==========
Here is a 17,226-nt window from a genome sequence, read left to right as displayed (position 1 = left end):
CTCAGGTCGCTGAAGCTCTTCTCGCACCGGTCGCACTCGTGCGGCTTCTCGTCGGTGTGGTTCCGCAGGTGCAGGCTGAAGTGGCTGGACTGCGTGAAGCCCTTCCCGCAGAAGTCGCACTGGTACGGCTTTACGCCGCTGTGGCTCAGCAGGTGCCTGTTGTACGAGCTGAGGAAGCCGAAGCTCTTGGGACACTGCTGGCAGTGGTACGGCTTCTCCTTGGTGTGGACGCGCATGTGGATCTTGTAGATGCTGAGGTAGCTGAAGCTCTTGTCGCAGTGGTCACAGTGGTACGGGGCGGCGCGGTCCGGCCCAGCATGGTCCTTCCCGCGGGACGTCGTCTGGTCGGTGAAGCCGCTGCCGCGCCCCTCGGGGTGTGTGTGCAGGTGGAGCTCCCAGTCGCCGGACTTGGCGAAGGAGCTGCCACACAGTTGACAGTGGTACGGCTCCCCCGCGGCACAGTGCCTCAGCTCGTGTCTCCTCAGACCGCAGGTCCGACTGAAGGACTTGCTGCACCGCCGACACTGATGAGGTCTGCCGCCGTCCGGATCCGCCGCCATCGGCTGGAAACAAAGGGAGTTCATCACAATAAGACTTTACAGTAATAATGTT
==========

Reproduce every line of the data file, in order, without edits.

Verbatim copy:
Here is a 17,226-nt window from a genome sequence, read left to right as displayed (position 1 = left end):
CTCAGGTCGCTGAAGCTCTTCTCGCACCGGTCGCACTCGTGCGGCTTCTCGTCGGTGTGGTTCCGCAGGTGCAGGCTGAAGTGGCTGGACTGCGTGAAGCCCTTCCCGCAGAAGTCGCACTGGTACGGCTTTACGCCGCTGTGGCTCAGCAGGTGCCTGTTGTACGAGCTGAGGAAGCCGAAGCTCTTGGGACACTGCTGGCAGTGGTACGGCTTCTCCTTGGTGTGGACGCGCATGTGGATCTTGTAGATGCTGAGGTAGCTGAAGCTCTTGTCGCAGTGGTCACAGTGGTACGGGGCGGCGCGGTCCGGCCCAGCATGGTCCTTCCCGCGGGACGTCGTCTGGTCGGTGAAGCCGCTGCCGCGCCCCTCGGGGTGTGTGTGCAGGTGGAGCTCCCAGTCGCCGGACTTGGCGAAGGAGCTGCCACACAGTTGACAGTGGTACGGCTCCCCCGCGGCACAGTGCCTCAGCTCGTGTCTCCTCAGACCGCAGGTCCGACTGAAGGACTTGCTGCACCGCCGACACTGATGAGGTCTGCCGCCGTCCGGATCCGCCGCCATCGGCTGGAAACAAAGGGAGTTCATCACAATAAGACTTTACAGTAATAATGTT